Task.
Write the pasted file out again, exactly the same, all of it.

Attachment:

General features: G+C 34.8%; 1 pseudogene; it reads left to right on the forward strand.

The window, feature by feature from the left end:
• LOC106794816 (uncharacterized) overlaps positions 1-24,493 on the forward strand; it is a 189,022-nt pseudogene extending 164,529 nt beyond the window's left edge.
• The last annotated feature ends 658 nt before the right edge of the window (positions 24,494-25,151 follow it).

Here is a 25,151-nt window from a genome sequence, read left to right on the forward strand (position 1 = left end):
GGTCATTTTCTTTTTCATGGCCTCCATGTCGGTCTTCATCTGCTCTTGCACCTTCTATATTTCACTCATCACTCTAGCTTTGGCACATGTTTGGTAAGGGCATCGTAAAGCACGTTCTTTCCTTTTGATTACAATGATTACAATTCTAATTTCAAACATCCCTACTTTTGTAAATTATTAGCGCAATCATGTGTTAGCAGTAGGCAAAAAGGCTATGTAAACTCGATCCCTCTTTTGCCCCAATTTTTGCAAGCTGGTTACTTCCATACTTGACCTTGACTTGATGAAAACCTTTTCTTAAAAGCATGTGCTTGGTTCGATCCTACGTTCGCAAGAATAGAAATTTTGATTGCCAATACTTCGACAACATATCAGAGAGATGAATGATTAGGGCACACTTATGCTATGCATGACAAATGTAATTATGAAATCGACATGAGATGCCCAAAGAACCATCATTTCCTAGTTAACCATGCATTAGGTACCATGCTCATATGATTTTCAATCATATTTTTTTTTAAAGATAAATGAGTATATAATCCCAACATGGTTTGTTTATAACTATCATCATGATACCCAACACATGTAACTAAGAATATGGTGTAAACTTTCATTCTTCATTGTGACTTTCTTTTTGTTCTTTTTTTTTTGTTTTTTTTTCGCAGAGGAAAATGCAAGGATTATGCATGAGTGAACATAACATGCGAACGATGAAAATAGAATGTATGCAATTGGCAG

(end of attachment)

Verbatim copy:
General features: G+C 34.8%; 1 pseudogene; it reads left to right on the forward strand.

The window, feature by feature from the left end:
• LOC106794816 (uncharacterized) overlaps positions 1-24,493 on the forward strand; it is a 189,022-nt pseudogene extending 164,529 nt beyond the window's left edge.
• The last annotated feature ends 658 nt before the right edge of the window (positions 24,494-25,151 follow it).

Here is a 25,151-nt window from a genome sequence, read left to right on the forward strand (position 1 = left end):
GGTCATTTTCTTTTTCATGGCCTCCATGTCGGTCTTCATCTGCTCTTGCACCTTCTATATTTCACTCATCACTCTAGCTTTGGCACATGTTTGGTAAGGGCATCGTAAAGCACGTTCTTTCCTTTTGATTACAATGATTACAATTCTAATTTCAAACATCCCTACTTTTGTAAATTATTAGCGCAATCATGTGTTAGCAGTAGGCAAAAAGGCTATGTAAACTCGATCCCTCTTTTGCCCCAATTTTTGCAAGCTGGTTACTTCCATACTTGACCTTGACTTGATGAAAACCTTTTCTTAAAAGCATGTGCTTGGTTCGATCCTACGTTCGCAAGAATAGAAATTTTGATTGCCAATACTTCGACAACATATCAGAGAGATGAATGATTAGGGCACACTTATGCTATGCATGACAAATGTAATTATGAAATCGACATGAGATGCCCAAAGAACCATCATTTCCTAGTTAACCATGCATTAGGTACCATGCTCATATGATTTTCAATCATATTTTTTTTTAAAGATAAATGAGTATATAATCCCAACATGGTTTGTTTATAACTATCATCATGATACCCAACACATGTAACTAAGAATATGGTGTAAACTTTCATTCTTCATTGTGACTTTCTTTTTGTTCTTTTTTTTTTGTTTTTTTTTCGCAGAGGAAAATGCAAGGATTATGCATGAGTGAACATAACATGCGAACGATGAAAATAGAATGTATGCAATTGGCAG